(Sandy) Alex G in St. Paul on November 8th, 2019
When (Sandy) Alex G and his band swaggered onto the Amsterdam Bar and Hall stage to the distorted computerized track “Gretel” last weekend, I was already grinning. The first note on electric guitar rang out and prompted the most intense head-bopping I’ve ever witnessed at a concert. There’s a lot of head-bopping competition at indie shows, where the average crowd is not known for their dancing skills, but this time I felt the venue shake under my feet. (Sandy) Alex G is well-loved, and for good reason.
You’ve probably heard (Sandy) Alex G’s music, whether you’re aware of it or not. The Philly-born 26-year-old released his eighth studio album this year, collaborated with Frank Ocean on Blonde, and has gained a devoted following from college radio DJs, music critics, and casual indie-lovers alike. His records have great range, from the dark rock album Trick (2015) to the folkier, violin-infused Rocket (2017) to his most recent electronic-inspired release, House of Sugar (2019).
One of many in the crowd, I could feel the high guitar riffs crystalize in the air, hanging above us like the constellations that glitter on the House of Sugar album cover. The record title is aptly named with the tinkered keyboard on “Crime” and the atmospheric lyrics to “Southern Sky” (“Let my memory run backwards / So together we may lie / I will remember the fire / In the southern sky”). House of Sugar is textured, built on the diverse musical styles that (Sandy) Alex G has experimented with over the years. However, the band lost warmth without a live strings player at the show, especially during “Bobby” and “Southern Sky.”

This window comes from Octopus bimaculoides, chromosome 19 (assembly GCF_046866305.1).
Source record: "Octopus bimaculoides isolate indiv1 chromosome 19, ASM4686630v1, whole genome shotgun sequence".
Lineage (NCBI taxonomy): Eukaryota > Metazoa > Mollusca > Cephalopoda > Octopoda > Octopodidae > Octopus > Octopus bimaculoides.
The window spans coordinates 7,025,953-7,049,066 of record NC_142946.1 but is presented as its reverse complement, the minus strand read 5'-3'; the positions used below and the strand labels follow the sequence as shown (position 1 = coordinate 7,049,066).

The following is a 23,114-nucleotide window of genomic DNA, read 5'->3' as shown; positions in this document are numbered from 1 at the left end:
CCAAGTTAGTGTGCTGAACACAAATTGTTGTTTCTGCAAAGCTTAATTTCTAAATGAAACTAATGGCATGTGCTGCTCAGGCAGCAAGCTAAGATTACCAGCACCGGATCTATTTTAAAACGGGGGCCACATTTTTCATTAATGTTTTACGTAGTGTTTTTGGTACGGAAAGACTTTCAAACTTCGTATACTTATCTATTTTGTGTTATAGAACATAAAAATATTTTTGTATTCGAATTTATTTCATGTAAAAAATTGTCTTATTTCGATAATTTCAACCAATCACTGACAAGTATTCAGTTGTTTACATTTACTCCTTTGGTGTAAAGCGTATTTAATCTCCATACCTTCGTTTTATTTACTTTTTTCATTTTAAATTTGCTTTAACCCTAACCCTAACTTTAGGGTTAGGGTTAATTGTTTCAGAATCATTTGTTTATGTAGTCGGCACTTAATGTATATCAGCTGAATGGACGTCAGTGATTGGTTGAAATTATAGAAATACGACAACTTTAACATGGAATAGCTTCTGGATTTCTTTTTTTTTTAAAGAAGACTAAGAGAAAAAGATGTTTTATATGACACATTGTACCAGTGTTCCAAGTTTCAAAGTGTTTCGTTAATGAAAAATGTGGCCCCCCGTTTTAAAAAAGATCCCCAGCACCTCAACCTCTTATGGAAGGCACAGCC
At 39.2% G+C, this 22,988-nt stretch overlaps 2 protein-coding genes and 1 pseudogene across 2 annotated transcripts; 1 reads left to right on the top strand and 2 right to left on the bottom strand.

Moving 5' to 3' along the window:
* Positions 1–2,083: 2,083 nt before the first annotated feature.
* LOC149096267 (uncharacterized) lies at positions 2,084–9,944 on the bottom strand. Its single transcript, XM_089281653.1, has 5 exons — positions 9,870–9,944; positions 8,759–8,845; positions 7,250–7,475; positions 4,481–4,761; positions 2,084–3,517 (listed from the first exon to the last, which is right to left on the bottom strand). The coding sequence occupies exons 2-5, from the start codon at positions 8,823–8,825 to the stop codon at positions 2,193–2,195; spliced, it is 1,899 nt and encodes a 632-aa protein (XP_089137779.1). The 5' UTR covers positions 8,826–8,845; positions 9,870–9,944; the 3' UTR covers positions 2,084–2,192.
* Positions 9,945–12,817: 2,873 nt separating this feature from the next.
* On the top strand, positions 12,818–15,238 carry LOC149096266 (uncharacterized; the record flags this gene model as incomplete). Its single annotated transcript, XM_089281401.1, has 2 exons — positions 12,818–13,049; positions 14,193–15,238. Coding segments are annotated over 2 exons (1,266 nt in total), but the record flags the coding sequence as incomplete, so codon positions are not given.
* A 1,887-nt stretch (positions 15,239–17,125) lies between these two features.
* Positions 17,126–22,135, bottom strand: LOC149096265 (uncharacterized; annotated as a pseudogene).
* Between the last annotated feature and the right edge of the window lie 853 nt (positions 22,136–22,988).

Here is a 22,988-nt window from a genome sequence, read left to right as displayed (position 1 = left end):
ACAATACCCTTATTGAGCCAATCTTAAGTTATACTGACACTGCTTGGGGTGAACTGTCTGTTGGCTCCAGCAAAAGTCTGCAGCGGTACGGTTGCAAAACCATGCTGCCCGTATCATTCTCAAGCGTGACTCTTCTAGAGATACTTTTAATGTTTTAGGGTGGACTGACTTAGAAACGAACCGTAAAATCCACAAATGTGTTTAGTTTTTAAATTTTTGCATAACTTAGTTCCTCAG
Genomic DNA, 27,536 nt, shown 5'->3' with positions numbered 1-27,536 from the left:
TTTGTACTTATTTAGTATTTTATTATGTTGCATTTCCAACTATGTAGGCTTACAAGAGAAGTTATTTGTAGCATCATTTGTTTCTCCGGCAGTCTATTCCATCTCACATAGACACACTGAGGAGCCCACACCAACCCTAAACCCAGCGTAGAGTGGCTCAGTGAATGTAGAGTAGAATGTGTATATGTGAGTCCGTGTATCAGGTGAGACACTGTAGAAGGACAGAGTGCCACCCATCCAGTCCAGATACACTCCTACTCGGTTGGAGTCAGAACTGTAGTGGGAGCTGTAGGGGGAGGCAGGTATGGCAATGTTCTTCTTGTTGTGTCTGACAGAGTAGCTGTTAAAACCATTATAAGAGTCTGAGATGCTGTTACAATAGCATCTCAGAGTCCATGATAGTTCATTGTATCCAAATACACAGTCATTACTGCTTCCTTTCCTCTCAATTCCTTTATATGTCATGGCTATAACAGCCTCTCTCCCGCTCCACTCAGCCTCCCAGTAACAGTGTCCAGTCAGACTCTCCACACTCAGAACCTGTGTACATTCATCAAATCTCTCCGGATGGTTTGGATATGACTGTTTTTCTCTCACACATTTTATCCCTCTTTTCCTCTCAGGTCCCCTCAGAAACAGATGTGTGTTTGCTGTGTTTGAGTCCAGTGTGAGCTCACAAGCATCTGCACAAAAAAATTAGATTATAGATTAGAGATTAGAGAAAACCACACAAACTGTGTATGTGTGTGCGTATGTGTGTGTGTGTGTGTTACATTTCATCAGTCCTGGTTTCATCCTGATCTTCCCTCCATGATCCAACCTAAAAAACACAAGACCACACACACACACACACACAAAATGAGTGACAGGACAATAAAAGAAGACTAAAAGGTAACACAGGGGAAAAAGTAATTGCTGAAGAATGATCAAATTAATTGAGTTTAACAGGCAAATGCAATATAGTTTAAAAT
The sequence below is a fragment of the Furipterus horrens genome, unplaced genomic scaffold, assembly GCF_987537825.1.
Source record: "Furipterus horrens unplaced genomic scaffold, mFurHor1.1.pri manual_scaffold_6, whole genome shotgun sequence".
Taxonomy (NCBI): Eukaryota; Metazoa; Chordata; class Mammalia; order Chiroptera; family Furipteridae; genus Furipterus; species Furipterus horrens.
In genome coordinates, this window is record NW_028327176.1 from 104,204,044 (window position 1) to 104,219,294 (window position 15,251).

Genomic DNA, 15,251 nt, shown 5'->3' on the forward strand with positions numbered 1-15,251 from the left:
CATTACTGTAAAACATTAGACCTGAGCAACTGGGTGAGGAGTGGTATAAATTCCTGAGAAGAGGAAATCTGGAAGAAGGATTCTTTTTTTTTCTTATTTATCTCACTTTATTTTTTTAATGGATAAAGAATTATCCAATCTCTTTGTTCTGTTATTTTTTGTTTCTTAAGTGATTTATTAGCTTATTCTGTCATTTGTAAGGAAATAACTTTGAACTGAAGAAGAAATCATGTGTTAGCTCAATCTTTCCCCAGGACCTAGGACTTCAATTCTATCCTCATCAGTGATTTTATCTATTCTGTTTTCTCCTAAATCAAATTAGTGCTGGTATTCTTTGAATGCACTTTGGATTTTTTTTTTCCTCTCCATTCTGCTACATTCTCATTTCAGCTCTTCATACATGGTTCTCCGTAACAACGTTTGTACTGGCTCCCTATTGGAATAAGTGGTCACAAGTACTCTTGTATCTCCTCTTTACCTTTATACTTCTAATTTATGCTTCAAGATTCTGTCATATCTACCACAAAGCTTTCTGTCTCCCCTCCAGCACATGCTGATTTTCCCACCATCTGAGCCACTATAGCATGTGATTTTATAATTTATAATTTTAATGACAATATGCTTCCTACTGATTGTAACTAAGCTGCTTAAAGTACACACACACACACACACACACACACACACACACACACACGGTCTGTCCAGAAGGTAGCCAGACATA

House of Sugar (2019) album art
The energy shifted when (Sandy) Alex G played “Brick.” “This is the song about the deep anger I feel in the inside,” he said solemnly, and the pit opened up. A lot of the people around me were men, so I decided to take a step back from the angsty mosh pit. Scream-singing “I know that you’re lying” from afar felt almost as good, though I always wish I felt safer in crowds (yes, this is possible- shout out to womxn and/or trans-fronted bands that set this expectation!). At the end of the set, singer-songwriter and opener Tomberlin came back on stage and restored some feminine energy with her vocal harmonies on (Sandy) Alex G’s “Bad Man, “Bright Boy” and “Change” (“How are you today? / I saw your friend's band play / A little show last night / It's not my thing they were alright”).
Tomberlin (left) joins lead guitarist Sam Acchione (right) for backup vocals
Overall, I had a lot of fun amongst the enthusiasm of the Sandy super-fans around me. The band seemed to be in high spirits too, as they graciously stuck around for a seven-song encore and to greet fans after the show. My friend scooped up a pin of the House of Sugar album art, a poised dancer in a red dress kicking up ice crystals with figure skates, before we headed out after midnight. If you see me walking around St. Paul’s snowy streets with headphones on this winter, I’m probably vibing to (Sandy) Alex G. I can’t help it, House of Sugar is calling me back.
Check out (Sandy) Alex G as well as openers Tomberlin and Indigo De Souza.
In My Arms
Piano Interlude (I couldn’t find the actual name of this song- apologies!)
When Ur Gone